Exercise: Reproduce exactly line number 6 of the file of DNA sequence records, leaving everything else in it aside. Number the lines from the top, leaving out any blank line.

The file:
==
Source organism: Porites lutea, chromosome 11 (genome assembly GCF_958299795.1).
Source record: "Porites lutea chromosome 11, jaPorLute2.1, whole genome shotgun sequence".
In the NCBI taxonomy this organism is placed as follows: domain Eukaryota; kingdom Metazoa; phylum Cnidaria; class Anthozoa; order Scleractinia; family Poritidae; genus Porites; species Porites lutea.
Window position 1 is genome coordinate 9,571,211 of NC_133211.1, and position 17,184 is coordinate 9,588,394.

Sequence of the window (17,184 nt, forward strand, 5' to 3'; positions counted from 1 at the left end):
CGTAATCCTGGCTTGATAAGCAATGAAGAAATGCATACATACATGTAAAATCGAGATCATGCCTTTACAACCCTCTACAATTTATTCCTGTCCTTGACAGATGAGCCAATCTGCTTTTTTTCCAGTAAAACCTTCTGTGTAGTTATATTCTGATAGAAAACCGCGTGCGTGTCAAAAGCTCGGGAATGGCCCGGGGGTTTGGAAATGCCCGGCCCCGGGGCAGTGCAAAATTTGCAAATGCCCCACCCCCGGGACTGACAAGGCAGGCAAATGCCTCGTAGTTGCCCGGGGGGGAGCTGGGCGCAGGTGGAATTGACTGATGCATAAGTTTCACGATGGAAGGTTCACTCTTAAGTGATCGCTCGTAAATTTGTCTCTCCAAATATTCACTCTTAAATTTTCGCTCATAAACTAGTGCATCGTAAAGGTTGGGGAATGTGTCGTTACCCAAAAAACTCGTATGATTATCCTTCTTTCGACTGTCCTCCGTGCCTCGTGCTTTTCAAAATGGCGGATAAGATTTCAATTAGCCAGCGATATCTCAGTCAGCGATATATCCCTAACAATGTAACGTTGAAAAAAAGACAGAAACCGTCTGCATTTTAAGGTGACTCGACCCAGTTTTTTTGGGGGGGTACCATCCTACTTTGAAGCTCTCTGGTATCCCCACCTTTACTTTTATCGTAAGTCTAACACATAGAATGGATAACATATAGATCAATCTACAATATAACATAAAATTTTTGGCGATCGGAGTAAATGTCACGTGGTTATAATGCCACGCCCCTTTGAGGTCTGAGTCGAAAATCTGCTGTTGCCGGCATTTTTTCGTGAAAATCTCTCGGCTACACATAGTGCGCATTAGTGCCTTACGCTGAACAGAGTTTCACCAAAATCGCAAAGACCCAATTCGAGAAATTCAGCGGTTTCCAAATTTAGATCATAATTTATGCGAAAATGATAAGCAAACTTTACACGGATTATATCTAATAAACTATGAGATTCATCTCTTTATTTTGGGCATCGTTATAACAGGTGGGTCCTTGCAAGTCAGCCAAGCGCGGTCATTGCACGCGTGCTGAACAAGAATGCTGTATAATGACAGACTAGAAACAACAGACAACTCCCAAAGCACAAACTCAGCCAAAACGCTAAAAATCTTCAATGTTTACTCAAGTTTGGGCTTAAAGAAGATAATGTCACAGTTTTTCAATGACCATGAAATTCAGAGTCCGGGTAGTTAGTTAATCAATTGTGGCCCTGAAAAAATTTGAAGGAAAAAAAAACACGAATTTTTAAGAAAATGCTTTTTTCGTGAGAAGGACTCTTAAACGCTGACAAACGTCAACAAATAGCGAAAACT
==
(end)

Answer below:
CGTAATCCTGGCTTGATAAGCAATGAAGAAATGCATACATACATGTAAAATCGAGATCATGCCTTTACAACCCTCTACAATTTATTCCTGTCCTTGACAGATGAGCCAATCTGCTTTTTTTCCAGTAAAACCTTCTGTGTAGTTATATTCTGATAGAAAACCGCGTGCGTGTCAAAAGCTCGGGAATGGCCCGGGGGTTTGGAAATGCCCGGCCCCGGGGCAGTGCAAAATTTGCAAATGCCCCACCCCCGGGACTGACAAGGCAGGCAAATGCCTCGTAGTTGCCCGGGGGGGAGCTGGGCGCAGGTGGAATTGACTGATGCATAAGTTTCACGATGGAAGGTTCACTCTTAAGTGATCGCTCGTAAATTTGTCTCTCCAAATATTCACTCTTAAATTTTCGCTCATAAACTAGTGCATCGTAAAGGTTGGGGAATGTGTCGTTACCCAAAAAACTCGTATGATTATCCTTCTTTCGACTGTCCTCCGTGCCTCGTGCTTTTCAAAATGGCGGATAAGATTTCAATTAGCCAGCGATATCTCAGTCAGCGATATATCCCTAACAATGTAACGTTGAAAAAAAGACAGAAACCGTCTGCATTTTAAGGTGACTCGACCCAGTTTTTTTGGGGGGGTACCATCCTACTTTGAAGCTCTCTGGTATCCCCACCTTTACTTTTATCGTAAGTCTAACACATAGAATGGATAACATATAGATCAATCTACAATATAACATAAAATTTTTGGCGATCGGAGTAAATGTCACGTGGTTATAATGCCACGCCCCTTTGAGGTCTGAGTCGAAAATCTGCTGTTGCCGGCATTTTTTCGTGAAAATCTCTCGGCTACACATAGTGCGCATTAGTGCCTTACGCTGAACAGAGTTTCACCAAAATCGCAAAGACCCAATTCGAGAAATTCAGCGGTTTCCAAATTTAGATCATAATTTATGCGAAAATGATAAGCAAACTTTACACGGATTATATCTAATAAACTATGAGATTCATCTCTTTATTTTGGGCATCGTTATAACAGGTGGGTCCTTGCAAGTCAGCCAAGCGCGGTCATTGCACGCGTGCTGAACAAGAATGCTGTATAATGACAGACTAGAAACAACAGACAACTCCCAAAGCACAAACTCAGCCAAAACGCTAAAAATCTTCAATGTTTACTCAAGTTTGGGCTTAAAGAAGATAATGTCACAGTTTTTCAATGACCATGAAATTCAGAGTCCGGGTAGTTAGTTAATCAATTGTGGCCCTGAAAAAATTTGAAGGAAAAAAAAACACGAATTTTTAAGAAAATGCTTTTTTCGTGAGAAGGACTCTTAAACGCTGACAAACGTCAACAAATAGCGAAAACT